‘The Interview’ Rakes in $15M in Downloads

Seth Rogen and James Franco’s R-rated comedy The Interview has generated $15 million in online sales since being made available Dec. 24, according to the figure released Sunday afternoon by Sony.

The movie has been rented or purchased over 2 million times, already making it the studio’s biggest online film of all time.

Online consumers had access to The Interview via YouTube, Google Play and Xbox one day before hitting select theaters on Christmas Day. Sources tell The Hollywood Reporter that the majority of the film’s online sales came from Google Play and YouTube.

In regards to its theatrical run, the controversial film grossed an estimated $2.8 million from 331 independent cinemas over the four-day weekend.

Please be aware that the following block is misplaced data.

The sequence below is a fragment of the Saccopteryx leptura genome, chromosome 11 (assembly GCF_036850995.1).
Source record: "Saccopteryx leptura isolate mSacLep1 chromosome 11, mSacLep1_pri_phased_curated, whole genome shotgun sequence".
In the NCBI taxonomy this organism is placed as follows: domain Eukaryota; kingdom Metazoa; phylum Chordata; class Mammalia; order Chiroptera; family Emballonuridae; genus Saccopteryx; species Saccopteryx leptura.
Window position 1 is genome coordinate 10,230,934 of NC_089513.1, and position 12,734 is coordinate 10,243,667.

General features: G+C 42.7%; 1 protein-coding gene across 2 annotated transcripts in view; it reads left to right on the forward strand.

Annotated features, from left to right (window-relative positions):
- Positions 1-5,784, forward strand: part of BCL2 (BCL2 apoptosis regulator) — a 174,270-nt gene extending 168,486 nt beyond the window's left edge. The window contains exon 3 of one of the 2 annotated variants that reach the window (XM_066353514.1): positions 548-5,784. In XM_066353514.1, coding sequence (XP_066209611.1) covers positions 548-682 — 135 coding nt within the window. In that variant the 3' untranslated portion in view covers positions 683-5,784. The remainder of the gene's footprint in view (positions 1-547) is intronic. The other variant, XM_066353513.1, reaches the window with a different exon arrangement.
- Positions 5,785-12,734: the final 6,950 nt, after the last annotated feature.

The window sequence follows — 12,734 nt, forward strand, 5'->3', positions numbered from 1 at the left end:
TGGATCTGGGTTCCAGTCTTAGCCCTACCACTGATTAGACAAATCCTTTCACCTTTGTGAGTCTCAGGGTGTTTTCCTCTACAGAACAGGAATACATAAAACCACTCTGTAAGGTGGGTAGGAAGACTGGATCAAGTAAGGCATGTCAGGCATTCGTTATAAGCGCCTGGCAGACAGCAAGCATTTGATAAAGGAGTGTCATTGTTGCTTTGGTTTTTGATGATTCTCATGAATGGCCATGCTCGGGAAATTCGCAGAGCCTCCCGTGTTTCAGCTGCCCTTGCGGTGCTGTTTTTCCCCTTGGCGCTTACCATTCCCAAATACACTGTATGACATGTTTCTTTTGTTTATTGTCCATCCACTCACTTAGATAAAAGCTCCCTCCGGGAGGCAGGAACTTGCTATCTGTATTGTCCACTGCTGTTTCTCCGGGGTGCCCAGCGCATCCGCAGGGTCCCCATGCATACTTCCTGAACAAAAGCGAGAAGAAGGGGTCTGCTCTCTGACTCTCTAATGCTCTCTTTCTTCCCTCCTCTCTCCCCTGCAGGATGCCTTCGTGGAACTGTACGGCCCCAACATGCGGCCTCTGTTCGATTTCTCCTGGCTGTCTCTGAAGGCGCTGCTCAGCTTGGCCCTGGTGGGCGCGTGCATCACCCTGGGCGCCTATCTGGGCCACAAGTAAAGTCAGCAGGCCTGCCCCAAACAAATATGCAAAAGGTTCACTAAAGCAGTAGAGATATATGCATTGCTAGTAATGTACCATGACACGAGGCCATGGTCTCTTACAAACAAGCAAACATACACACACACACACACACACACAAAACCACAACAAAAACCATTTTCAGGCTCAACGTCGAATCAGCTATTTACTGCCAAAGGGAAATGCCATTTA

Originally, The Interview was supposed to open nationwide on Dec. 25. But those plans were scrubbed by Sony when the group reportedly behind the unprecedented hacking of the studio threatened to wage a physical attack on theaters showing the film, which stars Rogen and Franco as two journalists asked by the CIA to kill North Korean leader Kim Jong Un (the FBI has linked the hackers to North Korea).

North Korea denies hacking Sony

North Korea said on Saturday U.S. accusations that it was involved in a cyberattack on Sony Pictures were “groundless slander,” and that it wanted a joint investigation into the incident with the United States.

An unnamed spokesman of North Korea’s foreign ministry said there would be serious consequences if Washington refused to agree to the probe and continued to accuse Pyongyang, according to the North Korean U.N. mission and its official KCNA news agency.